2 min read

Britain’s ancient landscape as painter’s muse at Salisbury Museum

a painting of Stonehenge standningstones enveloped in golden clouds

Stonehenge, c.1827-8, J.M.W. Turner (1775-1851). The Salisbury Museum

The role of the ancient landscape in painting is celebrated in a glittering exhibition at Wiltshire Museum

With paintings like Charles Marhsall’s spicily titled Druid’s Sacrifice and artworks by the likes of John Piper, Barbara Hepworth, Henry Moore and Paul Nash Salisbury Museum’s exploration of our ancient landscape through art combines an appealing subject with some of our most popular artists.

The Marshall panting depicts a chaotic hoard of bearded druids rushing towards Stonehenge beneath a broiling sky, rent by explosions, lightning and celestial foreboding and it seems that skies and Stonehenge are an essential part of any depiction of our ritual landscape.

The famous stone circle features prominently in this exhibition, which has been curated by Professor Sam Smiles, Emeritus Professor of Art History at the University of Plymouth.

Smiles brings together a life-long passion for the history of art and a deep fascination for archaeology, and he has selected some stunning paintings.

an etching showing a mass of cloaked figures millimg around beneath the standing stones of Stonehenge

The Druid’s Sacrifice, 1832 William Overend Geller (1804-1881) Mezzotint with etching. The Salisbury Museum

an etching of Stonehenge at Night

Stonehenge, 1833, Charles Marshall (1806-1890), engraved by George H. Every (fl. 1825-45) Mezzotint. The Salisbury Museum

a watercolour painitng of a male hill figure holding two sticks seen across fields

Eric Ravilious The Long Man of Wilmington,1939. © Victoria and Albert Museum, London

a linocut of a group of standing stones

Stonehenge, 1919, Horace Brodzky (1885-1969). Linocut.

JMW Turner’s Stonehenge sees the Salisbury megaliths almost dissolve into an all-enveloping glow of sunlit clouds while William Giles’ sketch takes the pastoralism of Samuel Palmer and tinges it the gothic horror of Night of the Demon.

And then there’s the great Japanese woodcutter Yoshijiro Urushibara who imagines Stonehenge as a stop along Basho’s Road to the Interior, with tranquil, zen-like views at sunset and sunrise.

But it’s not wholly about Stonehenge and its surrounding ritual landscape, and the show travels across the British landscape to bring us artistic views of prehistory by artists from the 18th century to the present day.

Eric Ravilious strides across the East Sussex Downs towards Wilmington to capture the mysterious hill figure carved there by hands unknown, and the presence of Richard Long, Derek Jarman and Jeremy Deller lead to conversations that reveal how the landscape has been re-imagined by successive generations.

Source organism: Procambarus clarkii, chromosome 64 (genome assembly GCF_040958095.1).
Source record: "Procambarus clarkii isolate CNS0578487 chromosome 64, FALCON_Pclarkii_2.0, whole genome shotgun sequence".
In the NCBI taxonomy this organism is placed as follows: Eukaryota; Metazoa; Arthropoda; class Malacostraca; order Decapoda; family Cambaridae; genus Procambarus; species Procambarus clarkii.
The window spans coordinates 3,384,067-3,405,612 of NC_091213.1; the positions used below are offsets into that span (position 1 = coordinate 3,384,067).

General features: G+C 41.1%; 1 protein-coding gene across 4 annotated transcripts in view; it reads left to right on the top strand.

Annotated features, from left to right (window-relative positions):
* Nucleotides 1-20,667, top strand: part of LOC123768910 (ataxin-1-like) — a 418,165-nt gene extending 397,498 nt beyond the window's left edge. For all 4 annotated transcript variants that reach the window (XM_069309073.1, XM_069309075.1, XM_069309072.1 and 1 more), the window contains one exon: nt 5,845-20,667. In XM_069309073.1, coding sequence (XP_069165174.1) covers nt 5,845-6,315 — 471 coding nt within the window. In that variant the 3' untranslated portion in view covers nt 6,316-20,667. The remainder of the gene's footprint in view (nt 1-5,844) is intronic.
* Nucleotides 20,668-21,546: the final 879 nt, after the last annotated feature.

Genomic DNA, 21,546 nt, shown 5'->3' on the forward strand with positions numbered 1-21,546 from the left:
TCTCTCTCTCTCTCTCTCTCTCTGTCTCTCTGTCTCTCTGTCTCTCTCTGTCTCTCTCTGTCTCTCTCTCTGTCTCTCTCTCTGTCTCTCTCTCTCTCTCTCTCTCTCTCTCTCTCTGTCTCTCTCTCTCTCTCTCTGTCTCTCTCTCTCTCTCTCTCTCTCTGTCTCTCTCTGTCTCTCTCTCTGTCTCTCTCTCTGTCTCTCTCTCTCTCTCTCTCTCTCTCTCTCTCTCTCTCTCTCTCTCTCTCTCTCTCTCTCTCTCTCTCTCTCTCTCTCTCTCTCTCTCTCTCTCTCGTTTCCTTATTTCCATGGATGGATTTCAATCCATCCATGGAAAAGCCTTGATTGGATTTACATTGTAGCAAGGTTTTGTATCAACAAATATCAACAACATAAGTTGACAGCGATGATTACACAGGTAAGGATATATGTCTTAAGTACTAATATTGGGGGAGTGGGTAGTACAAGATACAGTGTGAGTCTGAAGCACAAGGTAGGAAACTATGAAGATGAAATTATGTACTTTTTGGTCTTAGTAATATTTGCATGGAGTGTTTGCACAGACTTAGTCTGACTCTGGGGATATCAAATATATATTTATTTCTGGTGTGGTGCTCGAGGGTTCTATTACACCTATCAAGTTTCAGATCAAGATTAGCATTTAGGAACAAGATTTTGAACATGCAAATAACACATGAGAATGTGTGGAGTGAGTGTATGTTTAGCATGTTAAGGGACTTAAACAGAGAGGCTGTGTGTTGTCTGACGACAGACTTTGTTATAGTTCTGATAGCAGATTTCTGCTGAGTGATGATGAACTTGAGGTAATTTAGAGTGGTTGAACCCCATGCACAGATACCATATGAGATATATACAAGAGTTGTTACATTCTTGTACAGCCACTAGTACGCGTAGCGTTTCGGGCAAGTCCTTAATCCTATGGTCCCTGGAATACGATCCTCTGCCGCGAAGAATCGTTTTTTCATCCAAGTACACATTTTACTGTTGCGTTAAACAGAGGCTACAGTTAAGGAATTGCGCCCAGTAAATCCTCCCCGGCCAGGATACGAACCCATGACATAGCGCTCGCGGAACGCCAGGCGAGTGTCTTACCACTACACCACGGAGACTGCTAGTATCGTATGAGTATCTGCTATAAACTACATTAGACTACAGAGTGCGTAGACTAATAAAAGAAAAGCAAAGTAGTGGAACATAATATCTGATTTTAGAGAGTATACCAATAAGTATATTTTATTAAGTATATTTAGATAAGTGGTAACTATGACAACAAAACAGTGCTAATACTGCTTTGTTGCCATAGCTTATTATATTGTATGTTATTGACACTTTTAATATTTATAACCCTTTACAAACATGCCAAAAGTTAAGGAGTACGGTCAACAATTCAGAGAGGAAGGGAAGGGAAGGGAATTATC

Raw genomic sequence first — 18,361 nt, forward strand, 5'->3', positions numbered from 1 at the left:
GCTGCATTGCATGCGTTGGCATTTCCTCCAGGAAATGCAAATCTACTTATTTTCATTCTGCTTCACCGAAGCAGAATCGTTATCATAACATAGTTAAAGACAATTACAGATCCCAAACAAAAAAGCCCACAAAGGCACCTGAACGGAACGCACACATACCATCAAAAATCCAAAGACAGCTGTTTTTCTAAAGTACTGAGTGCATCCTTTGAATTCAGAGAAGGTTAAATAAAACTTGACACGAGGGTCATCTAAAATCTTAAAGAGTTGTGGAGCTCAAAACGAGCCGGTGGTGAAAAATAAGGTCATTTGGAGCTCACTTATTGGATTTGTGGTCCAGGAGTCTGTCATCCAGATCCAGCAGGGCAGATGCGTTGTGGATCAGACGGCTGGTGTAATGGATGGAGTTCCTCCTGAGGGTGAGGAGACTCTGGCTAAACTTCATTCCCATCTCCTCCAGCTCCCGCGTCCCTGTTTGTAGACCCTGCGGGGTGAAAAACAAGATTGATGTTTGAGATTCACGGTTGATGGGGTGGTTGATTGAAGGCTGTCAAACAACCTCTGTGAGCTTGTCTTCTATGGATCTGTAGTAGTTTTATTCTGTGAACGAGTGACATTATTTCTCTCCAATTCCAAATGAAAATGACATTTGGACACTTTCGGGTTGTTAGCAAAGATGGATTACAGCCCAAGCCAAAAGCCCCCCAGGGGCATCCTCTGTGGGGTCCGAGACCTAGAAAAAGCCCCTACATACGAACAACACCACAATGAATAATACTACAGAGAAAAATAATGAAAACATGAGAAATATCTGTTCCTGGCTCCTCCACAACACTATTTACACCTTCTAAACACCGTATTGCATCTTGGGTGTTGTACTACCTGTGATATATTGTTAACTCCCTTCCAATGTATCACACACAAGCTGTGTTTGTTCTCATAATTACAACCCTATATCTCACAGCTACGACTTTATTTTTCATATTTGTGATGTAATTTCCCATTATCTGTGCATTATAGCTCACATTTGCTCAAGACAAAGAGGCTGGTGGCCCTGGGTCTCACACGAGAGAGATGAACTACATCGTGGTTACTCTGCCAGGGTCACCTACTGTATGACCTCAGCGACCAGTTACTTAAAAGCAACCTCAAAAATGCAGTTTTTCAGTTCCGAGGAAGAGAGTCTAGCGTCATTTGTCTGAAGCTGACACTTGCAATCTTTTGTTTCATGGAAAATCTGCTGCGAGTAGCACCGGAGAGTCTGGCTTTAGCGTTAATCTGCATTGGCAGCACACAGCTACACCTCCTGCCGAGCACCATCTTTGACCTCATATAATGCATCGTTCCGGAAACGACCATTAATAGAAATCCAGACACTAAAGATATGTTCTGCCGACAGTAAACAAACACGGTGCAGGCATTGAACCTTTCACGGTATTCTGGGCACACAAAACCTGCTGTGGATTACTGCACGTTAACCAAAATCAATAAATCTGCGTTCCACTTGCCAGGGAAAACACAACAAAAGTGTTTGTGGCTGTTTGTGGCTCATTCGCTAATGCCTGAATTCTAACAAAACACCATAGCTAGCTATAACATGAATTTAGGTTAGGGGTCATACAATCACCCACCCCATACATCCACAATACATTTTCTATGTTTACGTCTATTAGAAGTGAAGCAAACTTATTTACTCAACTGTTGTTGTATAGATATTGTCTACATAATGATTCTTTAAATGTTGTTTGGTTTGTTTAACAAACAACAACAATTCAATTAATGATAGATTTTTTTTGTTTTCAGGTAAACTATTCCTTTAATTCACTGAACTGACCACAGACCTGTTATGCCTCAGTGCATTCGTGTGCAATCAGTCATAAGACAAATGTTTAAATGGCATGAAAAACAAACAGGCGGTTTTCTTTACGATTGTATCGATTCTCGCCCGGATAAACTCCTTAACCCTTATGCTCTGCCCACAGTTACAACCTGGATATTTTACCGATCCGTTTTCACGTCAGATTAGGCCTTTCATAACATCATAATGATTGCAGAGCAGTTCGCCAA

a woodcut print of stonehenge with a moonlit sky above

Stonehenge (Moonlight), 1925-1927
Yoshijiro Urushibara (1888-1953) Colour woodcut on white laid paper. The Salisbury Museum

a woodcut print of stomehenge with the red glow of morning beyond the stones

Stonehenge at Dawn, 1925-1927. Yoshijiro Urushibara (1888-1953)
Colour woodcut on white laid paper. The Salisbury Museum

a black and white print of stoneheng seen from along a pathway across the fields

Stonehenge, 1843, John Constable (1776-1837), engraved by David Lucas (1802-1881) Mezzotint (posthumously printed)

a watercolour showing Stonehenge intact with all the stones upright, in a cricle with stones resting across their tops

Alan Sorrell’s waterclour of a restored Stonehenge. c.1956-7. The Salisbury Museum

an etching of Stonehneg at night under a brooding sky with a flock of sheep in the foreground

Stonehenge, c. 1910, William Giles (1872-1939). Etching and aquatint. The Salisbury Museum

an abstract painting

Brian Graham Winter Menhirs Imbolc, 2003 Acrylic on Fabriano Paper. Courtesy of Bournemouth University

an oval tint of a man with a beard beneath a tree with standing stones in the background

Title page from The Antiquities of England and Wales by Francis Grose, 1776. Samuel Sparrow (fl.1773-1810) Vignette engraving.

British Art: Ancient Landscapes opens at The Salisbury Museum on April 8 and runs until September 3 2017. No booking required Normal admission charges apply* £7.50 Adults, £3.60 Children

venue

The Salisbury Museum

Salisbury, Wiltshire

A friendly museum in a Grade 1 listed building. Winner of six major awards including a Museum of the Year award and the English Tourist Board England for Excellence. The archaeology collections are Designated Collections of national importance. Home of the Stonehenge gallery, Warminster Jewel and famous Monkton Deverill gold…